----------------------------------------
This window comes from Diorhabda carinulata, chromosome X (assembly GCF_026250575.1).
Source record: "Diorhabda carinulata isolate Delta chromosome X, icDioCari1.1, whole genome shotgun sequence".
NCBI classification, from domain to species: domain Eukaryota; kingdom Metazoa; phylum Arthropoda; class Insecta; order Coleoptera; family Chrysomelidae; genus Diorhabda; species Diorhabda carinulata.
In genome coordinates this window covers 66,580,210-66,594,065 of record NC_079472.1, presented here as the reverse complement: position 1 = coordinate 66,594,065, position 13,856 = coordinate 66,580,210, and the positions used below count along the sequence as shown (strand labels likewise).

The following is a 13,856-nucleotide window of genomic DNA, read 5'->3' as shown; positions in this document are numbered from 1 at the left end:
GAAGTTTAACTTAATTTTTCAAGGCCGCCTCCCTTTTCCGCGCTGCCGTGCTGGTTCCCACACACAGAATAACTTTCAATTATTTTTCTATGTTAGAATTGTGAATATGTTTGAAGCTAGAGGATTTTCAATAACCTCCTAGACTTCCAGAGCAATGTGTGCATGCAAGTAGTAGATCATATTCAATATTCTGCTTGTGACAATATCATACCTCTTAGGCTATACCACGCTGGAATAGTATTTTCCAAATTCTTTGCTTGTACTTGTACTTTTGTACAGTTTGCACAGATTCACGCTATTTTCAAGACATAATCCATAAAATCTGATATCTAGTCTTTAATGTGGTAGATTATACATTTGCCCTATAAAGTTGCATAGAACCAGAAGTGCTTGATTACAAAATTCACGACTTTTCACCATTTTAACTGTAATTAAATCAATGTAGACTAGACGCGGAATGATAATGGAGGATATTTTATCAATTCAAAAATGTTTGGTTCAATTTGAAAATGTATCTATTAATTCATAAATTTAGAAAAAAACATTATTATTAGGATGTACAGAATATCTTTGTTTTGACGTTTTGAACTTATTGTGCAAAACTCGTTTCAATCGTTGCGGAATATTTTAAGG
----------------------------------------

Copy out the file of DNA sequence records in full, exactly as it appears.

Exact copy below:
This window comes from Diorhabda carinulata, chromosome X (assembly GCF_026250575.1).
Source record: "Diorhabda carinulata isolate Delta chromosome X, icDioCari1.1, whole genome shotgun sequence".
NCBI classification, from domain to species: domain Eukaryota; kingdom Metazoa; phylum Arthropoda; class Insecta; order Coleoptera; family Chrysomelidae; genus Diorhabda; species Diorhabda carinulata.
In genome coordinates this window covers 66,580,210-66,594,065 of record NC_079472.1, presented here as the reverse complement: position 1 = coordinate 66,594,065, position 13,856 = coordinate 66,580,210, and the positions used below count along the sequence as shown (strand labels likewise).

The following is a 13,856-nucleotide window of genomic DNA, read 5'->3' as shown; positions in this document are numbered from 1 at the left end:
GAAGTTTAACTTAATTTTTCAAGGCCGCCTCCCTTTTCCGCGCTGCCGTGCTGGTTCCCACACACAGAATAACTTTCAATTATTTTTCTATGTTAGAATTGTGAATATGTTTGAAGCTAGAGGATTTTCAATAACCTCCTAGACTTCCAGAGCAATGTGTGCATGCAAGTAGTAGATCATATTCAATATTCTGCTTGTGACAATATCATACCTCTTAGGCTATACCACGCTGGAATAGTATTTTCCAAATTCTTTGCTTGTACTTGTACTTTTGTACAGTTTGCACAGATTCACGCTATTTTCAAGACATAATCCATAAAATCTGATATCTAGTCTTTAATGTGGTAGATTATACATTTGCCCTATAAAGTTGCATAGAACCAGAAGTGCTTGATTACAAAATTCACGACTTTTCACCATTTTAACTGTAATTAAATCAATGTAGACTAGACGCGGAATGATAATGGAGGATATTTTATCAATTCAAAAATGTTTGGTTCAATTTGAAAATGTATCTATTAATTCATAAATTTAGAAAAAAACATTATTATTAGGATGTACAGAATATCTTTGTTTTGACGTTTTGAACTTATTGTGCAAAACTCGTTTCAATCGTTGCGGAATATTTTAAGG